Looking back to Jesus’ personal interaction with His disciples we know that Jesus did not give them everything they asked for. There were some things that His disciples desired that did not line up with what God intended (e.g., who would be first in the kingdom or who might sit on His right or left). Looking at these promises of answered prayer there is inherent in them our being in accord with and submitted to the will of the Father. Just as Jesus told His disciples that it was really up to the Father to determine who might sit on His right or His left (Mark 10:40), so there may be things that we pray that really are not in line with God’s will and as such may not be granted. Even the apostle Paul asked several times that a thorn be removed from Him, but God did not do so. Paul wrote of this, “Three times I pleaded with the Lord about this, that it should leave me. But he said to me, “My grace is sufficient for you, for my power is made perfect in weakness.” Therefore I will boast all the more gladly of my weaknesses, so that the power of Christ may rest upon me. For the sake of Christ, then, I am content with weaknesses, insults, hardships, persecutions, and calamities. For when I am weak, then I am strong.” (2 Corinthians 12:8–10, ESV)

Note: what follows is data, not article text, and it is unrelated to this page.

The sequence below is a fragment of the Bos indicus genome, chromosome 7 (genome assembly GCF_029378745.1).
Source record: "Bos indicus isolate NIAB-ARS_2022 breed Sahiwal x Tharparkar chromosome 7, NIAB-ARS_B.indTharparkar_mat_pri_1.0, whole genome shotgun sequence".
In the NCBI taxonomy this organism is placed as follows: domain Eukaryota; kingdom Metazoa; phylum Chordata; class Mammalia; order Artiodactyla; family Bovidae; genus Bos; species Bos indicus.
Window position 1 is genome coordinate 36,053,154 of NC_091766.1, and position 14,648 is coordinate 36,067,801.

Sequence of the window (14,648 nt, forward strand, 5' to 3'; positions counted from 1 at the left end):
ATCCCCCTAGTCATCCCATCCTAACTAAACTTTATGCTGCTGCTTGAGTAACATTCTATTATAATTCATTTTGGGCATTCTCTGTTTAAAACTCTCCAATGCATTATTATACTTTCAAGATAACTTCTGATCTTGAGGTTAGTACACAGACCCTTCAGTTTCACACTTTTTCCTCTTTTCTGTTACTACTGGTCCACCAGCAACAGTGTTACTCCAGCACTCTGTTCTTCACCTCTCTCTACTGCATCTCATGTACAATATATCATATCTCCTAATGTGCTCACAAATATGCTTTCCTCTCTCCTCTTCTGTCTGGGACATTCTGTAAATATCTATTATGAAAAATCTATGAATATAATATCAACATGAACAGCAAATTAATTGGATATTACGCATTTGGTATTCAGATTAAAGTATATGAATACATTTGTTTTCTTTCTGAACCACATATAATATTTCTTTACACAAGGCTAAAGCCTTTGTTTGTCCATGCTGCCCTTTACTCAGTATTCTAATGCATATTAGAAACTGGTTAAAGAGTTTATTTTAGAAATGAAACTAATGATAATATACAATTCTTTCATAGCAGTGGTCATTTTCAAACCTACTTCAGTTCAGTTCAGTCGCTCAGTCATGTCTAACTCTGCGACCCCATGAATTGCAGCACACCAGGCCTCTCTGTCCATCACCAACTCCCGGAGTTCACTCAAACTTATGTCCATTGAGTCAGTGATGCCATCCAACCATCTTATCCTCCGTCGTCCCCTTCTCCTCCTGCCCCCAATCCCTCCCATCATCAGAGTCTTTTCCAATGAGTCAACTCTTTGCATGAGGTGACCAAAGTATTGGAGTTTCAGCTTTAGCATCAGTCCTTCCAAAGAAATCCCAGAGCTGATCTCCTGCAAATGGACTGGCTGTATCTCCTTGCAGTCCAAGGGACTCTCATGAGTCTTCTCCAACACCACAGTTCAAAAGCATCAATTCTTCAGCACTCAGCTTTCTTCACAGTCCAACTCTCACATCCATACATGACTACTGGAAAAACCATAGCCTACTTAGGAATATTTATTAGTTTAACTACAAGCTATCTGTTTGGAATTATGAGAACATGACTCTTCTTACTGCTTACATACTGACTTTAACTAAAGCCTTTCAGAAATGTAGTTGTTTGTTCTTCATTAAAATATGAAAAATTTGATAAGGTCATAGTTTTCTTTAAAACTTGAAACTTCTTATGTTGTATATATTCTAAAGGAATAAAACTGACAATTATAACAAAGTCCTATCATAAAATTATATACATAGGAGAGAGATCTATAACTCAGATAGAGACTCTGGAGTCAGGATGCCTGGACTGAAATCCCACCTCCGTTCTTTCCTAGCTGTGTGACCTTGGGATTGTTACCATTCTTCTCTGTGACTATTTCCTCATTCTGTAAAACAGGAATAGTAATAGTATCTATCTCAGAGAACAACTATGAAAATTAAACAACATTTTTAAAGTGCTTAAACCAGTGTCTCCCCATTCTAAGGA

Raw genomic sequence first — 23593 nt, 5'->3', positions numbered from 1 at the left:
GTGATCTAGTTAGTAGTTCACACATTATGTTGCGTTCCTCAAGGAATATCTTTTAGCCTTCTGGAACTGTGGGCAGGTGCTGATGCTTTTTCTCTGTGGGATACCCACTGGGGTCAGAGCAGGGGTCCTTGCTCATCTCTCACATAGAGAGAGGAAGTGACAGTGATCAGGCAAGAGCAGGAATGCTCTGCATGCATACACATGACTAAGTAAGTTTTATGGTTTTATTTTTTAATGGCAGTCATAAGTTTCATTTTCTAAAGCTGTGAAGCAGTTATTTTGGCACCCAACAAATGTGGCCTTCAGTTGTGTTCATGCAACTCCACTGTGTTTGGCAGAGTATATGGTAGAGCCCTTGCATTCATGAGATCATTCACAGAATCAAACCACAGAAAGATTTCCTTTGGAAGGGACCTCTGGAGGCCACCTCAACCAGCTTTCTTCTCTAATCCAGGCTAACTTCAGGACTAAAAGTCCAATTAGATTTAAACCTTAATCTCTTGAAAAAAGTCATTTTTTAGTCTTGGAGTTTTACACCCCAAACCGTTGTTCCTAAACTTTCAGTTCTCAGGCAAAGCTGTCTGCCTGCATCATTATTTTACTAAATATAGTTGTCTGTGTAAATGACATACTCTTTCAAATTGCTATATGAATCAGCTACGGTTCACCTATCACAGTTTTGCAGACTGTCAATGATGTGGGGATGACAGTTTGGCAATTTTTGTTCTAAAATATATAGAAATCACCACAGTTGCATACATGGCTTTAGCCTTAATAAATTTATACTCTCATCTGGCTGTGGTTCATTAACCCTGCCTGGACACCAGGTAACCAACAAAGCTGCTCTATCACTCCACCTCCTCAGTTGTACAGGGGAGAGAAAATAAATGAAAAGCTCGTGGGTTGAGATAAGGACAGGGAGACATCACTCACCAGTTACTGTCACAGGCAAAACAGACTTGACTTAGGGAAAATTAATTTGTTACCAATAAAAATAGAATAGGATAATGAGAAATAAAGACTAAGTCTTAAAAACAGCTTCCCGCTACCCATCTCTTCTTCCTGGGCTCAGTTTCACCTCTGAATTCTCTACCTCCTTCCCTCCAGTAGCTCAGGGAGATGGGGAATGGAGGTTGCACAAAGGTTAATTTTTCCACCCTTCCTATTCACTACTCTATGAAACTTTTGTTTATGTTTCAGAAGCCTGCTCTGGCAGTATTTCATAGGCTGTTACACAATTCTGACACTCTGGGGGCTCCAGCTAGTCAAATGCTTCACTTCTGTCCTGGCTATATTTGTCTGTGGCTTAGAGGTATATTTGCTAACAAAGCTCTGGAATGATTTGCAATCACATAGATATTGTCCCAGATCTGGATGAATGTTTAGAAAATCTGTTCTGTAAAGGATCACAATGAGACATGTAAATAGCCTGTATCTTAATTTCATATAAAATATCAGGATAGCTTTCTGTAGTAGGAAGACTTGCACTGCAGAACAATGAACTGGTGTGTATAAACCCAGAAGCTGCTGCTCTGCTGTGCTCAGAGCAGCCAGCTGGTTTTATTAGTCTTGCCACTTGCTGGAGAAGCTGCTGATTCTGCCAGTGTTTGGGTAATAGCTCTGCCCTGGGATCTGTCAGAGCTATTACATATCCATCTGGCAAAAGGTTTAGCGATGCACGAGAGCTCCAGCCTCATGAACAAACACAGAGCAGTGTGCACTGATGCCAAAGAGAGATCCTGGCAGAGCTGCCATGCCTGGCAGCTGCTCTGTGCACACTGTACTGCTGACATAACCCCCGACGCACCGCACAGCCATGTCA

When I bring things to God in prayer it really is not a matter of me changing God’s mind or prompting Him to move in a certain way, but really more of me speaking these things to Him and then submitting myself to align with His perfect will and what He desires to accomplish. God hears every single prayer. He knows every word on my tongue before even one of them is formed (Psalm 139:4), and the reality of things is that I don’t. As I spend time before Him I have the incredible opportunity to hear His voice, to allow His Spirit to conform my heart, to direct my mind, and then watch Him work. My joy is in knowing that God will work to accomplish His perfect will. When I go to prayer it is a valuable time for me to get to know Him better and to wait on Him to do what He knows best. There is great joy in knowing that I don’t have to figure it all out. I don’t have to have all of the answers or even ask it the right way. There is great freedom in knowing that I don’t have to get my own understanding right before pleading my case before Him. There is joy in knowing that I can come to Him with the assurance that He indeed will direct my steps.

“Trust in the LORD with all your heart and do not lean on your own understanding. In all your ways acknowledge Him, and He will make your paths straight.” (Proverbs 3:5–6, NASB95)

Prayer is not about moving God, but knowing that in spending time with Him that He moves me.

No comments: